Republican inaction on Judge Garland was just politics as it's currently practiced in Washington

In "Gorsuch deserves a fair shake" (Feb. 1), The Sun needs to be commended for confirming that Judge Neil M. Gorsuch is qualified to service on the Supreme Court. The Senate will get an opportunity to ask probing questions during the confirmation hearings and Mr. Gorsuch can demonstrate whether he has the temperament to serve.

However, The Sun's reference to Republicans' "outrageous refusal to allow a vote" on Judge Merrick Garland which "violated more than 200 years of tradition under the Constitution" warrants a brief history lesson. None other than Joe Biden, who as a member of the Senate Judiciary Committee in 1992, the elder President Bush's final year in office, asserted that the president "should consider following the practice of a majority of his predecessors and not name a nominee until after the November election is completed."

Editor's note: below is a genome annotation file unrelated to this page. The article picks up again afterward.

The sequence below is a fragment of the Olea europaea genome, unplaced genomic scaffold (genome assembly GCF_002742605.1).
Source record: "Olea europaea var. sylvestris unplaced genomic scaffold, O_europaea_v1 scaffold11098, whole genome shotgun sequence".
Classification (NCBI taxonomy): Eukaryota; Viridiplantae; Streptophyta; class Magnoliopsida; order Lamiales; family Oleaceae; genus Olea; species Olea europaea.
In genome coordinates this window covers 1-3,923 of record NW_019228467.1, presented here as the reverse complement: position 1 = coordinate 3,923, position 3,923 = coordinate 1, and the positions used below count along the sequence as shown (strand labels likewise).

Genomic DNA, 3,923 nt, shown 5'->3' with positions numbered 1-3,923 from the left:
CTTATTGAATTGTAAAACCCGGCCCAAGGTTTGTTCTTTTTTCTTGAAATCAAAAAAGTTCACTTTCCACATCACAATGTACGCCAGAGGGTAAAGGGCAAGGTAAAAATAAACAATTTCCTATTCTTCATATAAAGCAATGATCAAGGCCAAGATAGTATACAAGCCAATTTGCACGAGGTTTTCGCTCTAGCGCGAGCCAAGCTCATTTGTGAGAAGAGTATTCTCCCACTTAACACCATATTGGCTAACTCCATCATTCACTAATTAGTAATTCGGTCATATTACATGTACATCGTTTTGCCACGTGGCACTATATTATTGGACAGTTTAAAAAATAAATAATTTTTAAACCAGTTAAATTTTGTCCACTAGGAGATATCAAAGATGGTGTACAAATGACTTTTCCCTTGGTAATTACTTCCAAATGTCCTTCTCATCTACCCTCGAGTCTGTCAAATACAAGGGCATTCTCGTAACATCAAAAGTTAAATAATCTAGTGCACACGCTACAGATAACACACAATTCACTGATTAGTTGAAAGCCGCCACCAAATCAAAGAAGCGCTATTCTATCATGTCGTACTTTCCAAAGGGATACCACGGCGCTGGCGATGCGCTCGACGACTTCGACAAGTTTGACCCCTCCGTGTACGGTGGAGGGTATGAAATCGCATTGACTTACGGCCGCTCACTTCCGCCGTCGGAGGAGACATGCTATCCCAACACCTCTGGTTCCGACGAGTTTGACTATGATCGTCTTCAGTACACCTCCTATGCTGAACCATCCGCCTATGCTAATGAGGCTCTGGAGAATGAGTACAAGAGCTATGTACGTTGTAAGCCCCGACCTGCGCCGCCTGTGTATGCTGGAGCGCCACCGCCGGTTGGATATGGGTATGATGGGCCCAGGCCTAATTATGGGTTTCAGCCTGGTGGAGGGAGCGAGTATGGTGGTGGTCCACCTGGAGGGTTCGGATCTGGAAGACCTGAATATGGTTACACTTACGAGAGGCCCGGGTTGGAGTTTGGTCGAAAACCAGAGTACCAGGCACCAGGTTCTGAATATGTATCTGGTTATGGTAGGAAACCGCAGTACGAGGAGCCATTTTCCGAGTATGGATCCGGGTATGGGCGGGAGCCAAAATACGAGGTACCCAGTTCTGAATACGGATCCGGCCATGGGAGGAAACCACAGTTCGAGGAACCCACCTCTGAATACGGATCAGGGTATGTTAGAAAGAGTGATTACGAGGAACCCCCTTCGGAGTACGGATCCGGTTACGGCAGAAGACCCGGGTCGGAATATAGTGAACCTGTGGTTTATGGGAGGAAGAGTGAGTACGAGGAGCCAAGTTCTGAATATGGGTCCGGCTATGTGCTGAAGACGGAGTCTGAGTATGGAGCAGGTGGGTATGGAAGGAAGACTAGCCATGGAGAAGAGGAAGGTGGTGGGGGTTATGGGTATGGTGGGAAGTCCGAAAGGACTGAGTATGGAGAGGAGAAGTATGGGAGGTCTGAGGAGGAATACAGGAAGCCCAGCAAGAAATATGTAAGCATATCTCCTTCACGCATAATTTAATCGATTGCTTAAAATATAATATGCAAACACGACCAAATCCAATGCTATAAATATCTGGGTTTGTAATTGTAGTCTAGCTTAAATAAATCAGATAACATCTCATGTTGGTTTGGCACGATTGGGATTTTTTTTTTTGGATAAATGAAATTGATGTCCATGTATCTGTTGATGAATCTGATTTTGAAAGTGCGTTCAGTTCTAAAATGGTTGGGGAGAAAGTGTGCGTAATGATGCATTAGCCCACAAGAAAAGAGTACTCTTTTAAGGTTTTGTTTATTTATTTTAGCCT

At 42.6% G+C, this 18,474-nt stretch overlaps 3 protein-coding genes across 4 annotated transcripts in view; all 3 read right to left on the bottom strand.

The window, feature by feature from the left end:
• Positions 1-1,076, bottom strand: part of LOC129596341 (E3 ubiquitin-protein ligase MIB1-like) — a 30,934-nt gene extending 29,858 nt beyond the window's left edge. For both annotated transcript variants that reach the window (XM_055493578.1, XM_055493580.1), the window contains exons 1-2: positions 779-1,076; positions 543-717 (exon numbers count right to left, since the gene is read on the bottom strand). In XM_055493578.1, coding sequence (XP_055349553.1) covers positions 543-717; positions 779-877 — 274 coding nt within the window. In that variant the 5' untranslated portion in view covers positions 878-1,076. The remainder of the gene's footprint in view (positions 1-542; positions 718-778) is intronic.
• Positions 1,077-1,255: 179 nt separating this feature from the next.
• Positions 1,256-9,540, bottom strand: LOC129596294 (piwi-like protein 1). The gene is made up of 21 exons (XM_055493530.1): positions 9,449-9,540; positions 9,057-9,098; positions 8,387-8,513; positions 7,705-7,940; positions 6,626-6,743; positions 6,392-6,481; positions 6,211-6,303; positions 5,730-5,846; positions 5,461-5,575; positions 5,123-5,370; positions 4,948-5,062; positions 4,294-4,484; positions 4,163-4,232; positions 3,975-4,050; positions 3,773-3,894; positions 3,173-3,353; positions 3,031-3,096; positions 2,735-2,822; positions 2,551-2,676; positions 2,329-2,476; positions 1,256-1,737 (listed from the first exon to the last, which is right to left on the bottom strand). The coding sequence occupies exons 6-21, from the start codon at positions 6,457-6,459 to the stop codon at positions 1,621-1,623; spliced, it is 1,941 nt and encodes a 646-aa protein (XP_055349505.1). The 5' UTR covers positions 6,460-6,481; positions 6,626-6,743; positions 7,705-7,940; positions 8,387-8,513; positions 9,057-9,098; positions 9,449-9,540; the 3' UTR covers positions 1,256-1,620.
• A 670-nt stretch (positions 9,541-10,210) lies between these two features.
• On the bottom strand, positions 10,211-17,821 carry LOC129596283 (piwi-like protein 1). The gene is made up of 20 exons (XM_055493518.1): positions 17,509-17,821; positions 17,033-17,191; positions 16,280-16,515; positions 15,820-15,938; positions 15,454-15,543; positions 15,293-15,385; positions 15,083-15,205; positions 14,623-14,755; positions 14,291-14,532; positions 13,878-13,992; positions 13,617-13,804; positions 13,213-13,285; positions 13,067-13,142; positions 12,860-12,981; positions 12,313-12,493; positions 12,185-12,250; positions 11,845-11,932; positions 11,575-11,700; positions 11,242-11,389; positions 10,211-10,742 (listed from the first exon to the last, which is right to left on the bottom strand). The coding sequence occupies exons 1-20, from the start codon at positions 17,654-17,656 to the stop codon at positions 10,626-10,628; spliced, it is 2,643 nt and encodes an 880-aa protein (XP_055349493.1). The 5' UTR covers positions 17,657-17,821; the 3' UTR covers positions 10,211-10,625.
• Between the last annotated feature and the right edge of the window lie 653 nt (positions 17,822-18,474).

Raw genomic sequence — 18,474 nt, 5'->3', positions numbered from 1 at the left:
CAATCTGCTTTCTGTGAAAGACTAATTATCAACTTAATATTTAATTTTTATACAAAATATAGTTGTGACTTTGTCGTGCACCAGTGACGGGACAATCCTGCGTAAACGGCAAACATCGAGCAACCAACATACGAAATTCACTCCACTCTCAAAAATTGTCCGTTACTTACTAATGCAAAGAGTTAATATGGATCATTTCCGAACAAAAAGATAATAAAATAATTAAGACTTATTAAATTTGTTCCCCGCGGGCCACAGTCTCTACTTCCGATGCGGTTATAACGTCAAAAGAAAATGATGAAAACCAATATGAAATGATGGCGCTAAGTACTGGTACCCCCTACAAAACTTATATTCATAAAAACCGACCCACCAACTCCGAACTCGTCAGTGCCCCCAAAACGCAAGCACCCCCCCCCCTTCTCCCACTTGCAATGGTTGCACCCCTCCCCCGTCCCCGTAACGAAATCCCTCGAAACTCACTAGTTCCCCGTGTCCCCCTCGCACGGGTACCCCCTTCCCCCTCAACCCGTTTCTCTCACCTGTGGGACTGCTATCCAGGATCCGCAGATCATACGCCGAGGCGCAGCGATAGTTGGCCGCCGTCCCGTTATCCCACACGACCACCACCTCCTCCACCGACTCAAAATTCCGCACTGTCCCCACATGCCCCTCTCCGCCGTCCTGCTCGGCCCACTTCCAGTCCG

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Does anyone really believe that if the tables were turned — if we had a lame duck Republican president with a Democratic majority in Congress — that the Democrats wouldn't do the same thing? The point is that neither party is a paragon of virtue.

Neal Bonner, Ellicott City

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